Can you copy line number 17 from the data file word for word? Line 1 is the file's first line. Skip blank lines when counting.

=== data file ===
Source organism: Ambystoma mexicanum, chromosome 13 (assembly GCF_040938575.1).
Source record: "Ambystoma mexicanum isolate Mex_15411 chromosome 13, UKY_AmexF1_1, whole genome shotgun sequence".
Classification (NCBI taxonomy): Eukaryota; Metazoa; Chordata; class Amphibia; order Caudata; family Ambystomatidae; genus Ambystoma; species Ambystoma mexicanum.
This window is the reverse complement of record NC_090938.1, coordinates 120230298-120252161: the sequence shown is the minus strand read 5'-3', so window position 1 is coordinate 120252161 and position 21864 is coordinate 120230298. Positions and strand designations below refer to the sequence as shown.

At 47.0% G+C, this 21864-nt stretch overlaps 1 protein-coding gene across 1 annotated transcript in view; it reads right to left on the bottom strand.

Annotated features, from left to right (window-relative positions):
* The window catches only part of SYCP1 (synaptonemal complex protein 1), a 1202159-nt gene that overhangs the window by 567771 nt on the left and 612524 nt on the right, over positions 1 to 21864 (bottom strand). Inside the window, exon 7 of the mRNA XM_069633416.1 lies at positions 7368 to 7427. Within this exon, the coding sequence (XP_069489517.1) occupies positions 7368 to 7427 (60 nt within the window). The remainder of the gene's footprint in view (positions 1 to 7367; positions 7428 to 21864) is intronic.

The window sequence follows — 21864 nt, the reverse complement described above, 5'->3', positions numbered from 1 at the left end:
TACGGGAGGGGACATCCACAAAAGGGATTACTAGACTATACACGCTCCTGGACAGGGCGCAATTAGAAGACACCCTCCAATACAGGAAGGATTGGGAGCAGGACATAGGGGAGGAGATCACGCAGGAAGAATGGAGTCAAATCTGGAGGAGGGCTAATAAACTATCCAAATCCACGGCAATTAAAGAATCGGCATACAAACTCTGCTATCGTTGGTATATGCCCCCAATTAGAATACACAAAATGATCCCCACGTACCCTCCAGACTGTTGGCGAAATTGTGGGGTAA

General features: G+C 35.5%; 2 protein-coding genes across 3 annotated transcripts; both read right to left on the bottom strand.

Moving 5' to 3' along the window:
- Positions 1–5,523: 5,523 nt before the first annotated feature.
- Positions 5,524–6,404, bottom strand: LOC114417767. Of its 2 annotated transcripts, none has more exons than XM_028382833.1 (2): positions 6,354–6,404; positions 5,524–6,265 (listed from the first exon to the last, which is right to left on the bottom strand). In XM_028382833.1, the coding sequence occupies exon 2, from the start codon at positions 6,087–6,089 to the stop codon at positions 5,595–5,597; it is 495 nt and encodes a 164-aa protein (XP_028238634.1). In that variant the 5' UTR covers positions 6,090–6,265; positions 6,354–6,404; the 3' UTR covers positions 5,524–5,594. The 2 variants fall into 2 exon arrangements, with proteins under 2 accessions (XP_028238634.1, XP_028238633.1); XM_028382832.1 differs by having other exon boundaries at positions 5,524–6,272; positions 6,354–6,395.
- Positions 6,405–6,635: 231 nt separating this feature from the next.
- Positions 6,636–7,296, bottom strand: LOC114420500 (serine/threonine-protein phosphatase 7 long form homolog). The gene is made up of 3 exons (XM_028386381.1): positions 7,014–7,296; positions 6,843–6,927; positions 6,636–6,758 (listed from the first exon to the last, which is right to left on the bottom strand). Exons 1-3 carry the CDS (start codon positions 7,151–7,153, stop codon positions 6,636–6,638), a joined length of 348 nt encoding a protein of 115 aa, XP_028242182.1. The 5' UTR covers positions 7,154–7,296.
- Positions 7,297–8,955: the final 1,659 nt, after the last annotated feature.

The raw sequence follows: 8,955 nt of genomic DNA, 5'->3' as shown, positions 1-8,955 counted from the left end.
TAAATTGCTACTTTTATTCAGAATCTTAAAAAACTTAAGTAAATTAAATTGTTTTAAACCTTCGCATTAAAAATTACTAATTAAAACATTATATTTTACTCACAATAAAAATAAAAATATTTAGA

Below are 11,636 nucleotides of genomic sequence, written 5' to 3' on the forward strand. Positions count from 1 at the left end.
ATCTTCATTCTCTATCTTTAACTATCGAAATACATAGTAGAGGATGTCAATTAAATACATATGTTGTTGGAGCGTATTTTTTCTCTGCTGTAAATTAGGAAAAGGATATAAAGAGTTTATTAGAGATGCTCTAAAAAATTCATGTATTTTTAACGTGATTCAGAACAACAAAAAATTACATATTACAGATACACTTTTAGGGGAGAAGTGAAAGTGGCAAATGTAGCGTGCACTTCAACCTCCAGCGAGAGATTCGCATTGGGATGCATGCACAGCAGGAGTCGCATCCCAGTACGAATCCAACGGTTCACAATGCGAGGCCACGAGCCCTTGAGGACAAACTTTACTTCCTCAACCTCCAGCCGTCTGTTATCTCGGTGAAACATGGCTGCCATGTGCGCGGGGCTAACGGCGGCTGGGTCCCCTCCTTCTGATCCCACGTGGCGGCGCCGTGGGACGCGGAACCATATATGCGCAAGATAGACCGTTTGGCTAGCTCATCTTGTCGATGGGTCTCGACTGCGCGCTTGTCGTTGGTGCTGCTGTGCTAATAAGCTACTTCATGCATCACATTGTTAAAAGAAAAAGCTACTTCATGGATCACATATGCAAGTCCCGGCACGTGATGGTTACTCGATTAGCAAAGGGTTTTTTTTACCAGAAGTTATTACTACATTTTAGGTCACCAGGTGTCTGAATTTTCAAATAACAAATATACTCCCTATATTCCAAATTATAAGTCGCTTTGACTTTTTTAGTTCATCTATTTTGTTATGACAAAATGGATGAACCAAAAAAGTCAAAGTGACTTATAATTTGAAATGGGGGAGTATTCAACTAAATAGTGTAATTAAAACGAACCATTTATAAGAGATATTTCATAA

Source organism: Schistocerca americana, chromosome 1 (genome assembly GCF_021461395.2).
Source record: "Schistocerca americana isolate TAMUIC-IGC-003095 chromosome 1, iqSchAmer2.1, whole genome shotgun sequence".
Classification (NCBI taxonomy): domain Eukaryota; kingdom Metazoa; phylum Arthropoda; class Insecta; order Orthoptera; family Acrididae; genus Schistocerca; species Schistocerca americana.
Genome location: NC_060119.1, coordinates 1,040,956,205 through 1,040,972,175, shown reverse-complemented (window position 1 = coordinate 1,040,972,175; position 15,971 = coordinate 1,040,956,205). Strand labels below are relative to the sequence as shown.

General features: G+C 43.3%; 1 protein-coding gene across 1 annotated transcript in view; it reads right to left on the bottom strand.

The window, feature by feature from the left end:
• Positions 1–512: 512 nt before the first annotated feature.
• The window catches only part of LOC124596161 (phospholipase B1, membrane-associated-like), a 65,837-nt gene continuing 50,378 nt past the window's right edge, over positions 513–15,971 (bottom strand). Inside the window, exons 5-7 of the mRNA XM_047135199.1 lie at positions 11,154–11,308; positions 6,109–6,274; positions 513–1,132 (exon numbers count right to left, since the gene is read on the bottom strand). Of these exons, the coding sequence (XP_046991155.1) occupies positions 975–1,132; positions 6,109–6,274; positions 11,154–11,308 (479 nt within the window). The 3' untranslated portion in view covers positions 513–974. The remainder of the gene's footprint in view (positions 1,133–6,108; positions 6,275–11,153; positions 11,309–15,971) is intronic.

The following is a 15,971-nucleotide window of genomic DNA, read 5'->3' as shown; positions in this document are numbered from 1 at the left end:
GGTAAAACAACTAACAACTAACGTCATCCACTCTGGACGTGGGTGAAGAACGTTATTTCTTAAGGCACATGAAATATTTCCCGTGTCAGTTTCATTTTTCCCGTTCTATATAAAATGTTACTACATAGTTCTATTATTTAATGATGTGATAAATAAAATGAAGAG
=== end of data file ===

The raw sequence follows: 8,955 nt of genomic DNA, 5'->3' as shown, positions 1-8,955 counted from the left end.